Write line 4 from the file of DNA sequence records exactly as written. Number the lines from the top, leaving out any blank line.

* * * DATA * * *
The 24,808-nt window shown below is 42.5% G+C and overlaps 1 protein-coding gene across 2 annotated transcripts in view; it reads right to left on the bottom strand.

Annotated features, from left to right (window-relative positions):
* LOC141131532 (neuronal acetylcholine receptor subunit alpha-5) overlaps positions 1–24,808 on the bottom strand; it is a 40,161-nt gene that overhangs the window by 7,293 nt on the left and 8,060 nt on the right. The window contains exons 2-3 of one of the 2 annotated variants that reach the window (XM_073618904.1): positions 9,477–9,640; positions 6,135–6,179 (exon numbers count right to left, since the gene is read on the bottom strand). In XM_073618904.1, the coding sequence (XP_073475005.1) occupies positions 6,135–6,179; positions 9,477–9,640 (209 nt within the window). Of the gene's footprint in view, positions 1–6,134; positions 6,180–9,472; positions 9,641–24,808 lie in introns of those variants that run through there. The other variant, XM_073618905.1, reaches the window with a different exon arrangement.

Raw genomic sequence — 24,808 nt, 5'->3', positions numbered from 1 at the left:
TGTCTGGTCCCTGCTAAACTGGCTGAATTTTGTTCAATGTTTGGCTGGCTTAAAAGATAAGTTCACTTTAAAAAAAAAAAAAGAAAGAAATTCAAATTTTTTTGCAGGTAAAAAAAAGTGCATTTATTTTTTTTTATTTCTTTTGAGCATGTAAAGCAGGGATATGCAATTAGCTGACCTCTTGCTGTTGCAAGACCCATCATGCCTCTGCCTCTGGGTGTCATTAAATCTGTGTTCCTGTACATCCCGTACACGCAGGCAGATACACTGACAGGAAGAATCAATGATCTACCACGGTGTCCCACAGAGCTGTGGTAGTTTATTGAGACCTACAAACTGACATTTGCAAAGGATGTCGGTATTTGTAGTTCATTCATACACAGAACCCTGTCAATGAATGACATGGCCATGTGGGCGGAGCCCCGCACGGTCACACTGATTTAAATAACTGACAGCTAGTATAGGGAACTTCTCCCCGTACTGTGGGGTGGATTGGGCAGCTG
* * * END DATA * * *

Raw genomic sequence — 24,808 nt, 5'->3', positions numbered from 1 at the left: